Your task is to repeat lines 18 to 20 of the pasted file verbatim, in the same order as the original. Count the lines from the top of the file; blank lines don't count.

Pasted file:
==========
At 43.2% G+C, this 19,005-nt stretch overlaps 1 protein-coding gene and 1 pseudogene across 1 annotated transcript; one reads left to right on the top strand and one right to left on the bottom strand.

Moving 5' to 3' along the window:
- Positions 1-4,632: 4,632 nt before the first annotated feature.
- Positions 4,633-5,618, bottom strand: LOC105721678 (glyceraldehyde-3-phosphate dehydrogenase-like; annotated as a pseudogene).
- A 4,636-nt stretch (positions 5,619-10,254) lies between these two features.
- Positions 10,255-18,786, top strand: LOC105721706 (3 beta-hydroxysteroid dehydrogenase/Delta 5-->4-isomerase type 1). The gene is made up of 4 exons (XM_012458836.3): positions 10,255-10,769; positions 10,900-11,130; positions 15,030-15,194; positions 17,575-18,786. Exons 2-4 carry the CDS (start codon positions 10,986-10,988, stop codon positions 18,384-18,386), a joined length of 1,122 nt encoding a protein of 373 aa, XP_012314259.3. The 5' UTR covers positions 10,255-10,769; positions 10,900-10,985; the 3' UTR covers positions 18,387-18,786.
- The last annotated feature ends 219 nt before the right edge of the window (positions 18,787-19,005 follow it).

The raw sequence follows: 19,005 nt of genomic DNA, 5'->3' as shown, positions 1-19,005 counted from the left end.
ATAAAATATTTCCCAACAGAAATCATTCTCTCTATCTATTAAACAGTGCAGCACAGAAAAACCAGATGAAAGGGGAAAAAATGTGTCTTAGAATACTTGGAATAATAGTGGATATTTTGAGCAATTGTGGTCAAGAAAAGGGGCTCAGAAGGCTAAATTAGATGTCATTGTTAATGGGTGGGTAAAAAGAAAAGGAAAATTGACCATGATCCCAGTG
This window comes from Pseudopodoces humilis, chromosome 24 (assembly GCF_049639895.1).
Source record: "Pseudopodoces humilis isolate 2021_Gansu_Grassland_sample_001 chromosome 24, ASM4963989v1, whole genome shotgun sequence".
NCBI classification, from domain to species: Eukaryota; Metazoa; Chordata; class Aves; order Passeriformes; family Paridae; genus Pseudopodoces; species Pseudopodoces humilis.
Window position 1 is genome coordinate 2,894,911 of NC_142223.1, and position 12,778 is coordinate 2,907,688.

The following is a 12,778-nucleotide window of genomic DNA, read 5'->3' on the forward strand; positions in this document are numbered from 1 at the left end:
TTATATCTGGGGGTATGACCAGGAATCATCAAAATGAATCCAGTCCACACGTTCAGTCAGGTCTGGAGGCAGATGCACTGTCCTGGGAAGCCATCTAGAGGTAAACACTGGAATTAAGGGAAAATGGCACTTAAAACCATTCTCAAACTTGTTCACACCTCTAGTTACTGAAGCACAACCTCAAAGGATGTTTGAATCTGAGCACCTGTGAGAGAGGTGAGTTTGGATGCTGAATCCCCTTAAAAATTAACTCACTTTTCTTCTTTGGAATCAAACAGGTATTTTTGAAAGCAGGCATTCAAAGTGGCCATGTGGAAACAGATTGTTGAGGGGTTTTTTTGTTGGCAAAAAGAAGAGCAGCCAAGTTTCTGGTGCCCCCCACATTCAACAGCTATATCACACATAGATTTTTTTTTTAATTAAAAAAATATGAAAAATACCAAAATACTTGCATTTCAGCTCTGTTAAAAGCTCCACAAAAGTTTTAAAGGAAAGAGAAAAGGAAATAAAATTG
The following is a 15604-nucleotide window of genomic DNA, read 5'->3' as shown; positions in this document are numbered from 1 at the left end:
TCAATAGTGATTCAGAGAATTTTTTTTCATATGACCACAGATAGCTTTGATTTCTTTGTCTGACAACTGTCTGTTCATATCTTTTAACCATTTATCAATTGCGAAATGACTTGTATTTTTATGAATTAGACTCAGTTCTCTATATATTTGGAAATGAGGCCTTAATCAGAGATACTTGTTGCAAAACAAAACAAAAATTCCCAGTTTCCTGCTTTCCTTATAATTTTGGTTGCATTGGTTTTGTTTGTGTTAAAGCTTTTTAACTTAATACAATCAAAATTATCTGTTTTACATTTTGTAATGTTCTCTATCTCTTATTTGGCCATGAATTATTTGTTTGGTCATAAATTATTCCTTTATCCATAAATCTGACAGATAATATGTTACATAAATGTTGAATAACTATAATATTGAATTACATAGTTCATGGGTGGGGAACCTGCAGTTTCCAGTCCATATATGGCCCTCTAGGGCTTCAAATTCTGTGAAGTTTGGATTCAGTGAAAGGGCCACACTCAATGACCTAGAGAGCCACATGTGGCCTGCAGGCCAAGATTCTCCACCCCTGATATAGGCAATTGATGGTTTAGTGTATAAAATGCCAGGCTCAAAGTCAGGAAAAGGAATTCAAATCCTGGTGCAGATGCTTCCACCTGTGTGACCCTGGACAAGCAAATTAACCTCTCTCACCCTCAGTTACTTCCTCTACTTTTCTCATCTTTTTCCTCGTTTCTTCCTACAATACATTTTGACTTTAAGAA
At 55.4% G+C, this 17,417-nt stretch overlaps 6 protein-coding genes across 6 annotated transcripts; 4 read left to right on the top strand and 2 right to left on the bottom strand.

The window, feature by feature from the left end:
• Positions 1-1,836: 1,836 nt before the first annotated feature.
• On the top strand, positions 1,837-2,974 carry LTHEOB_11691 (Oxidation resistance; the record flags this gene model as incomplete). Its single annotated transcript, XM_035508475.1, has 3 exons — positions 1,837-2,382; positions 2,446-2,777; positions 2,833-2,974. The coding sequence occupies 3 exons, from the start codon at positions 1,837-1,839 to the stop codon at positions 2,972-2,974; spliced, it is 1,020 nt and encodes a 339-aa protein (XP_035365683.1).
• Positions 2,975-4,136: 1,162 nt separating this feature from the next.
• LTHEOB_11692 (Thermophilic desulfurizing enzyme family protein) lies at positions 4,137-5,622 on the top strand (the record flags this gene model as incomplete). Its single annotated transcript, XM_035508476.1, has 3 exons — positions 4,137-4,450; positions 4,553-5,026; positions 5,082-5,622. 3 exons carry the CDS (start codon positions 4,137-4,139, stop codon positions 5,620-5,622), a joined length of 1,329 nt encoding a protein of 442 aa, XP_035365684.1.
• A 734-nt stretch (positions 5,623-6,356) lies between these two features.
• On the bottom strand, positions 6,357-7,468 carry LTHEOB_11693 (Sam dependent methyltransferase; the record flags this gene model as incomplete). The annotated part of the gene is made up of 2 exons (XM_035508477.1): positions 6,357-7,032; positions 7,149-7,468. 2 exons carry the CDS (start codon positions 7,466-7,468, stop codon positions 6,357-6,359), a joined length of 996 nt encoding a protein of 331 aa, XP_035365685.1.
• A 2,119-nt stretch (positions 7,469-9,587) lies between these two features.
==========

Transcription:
At 55.4% G+C, this 17,417-nt stretch overlaps 6 protein-coding genes across 6 annotated transcripts; 4 read left to right on the top strand and 2 right to left on the bottom strand.

The window, feature by feature from the left end:
• Positions 1-1,836: 1,836 nt before the first annotated feature.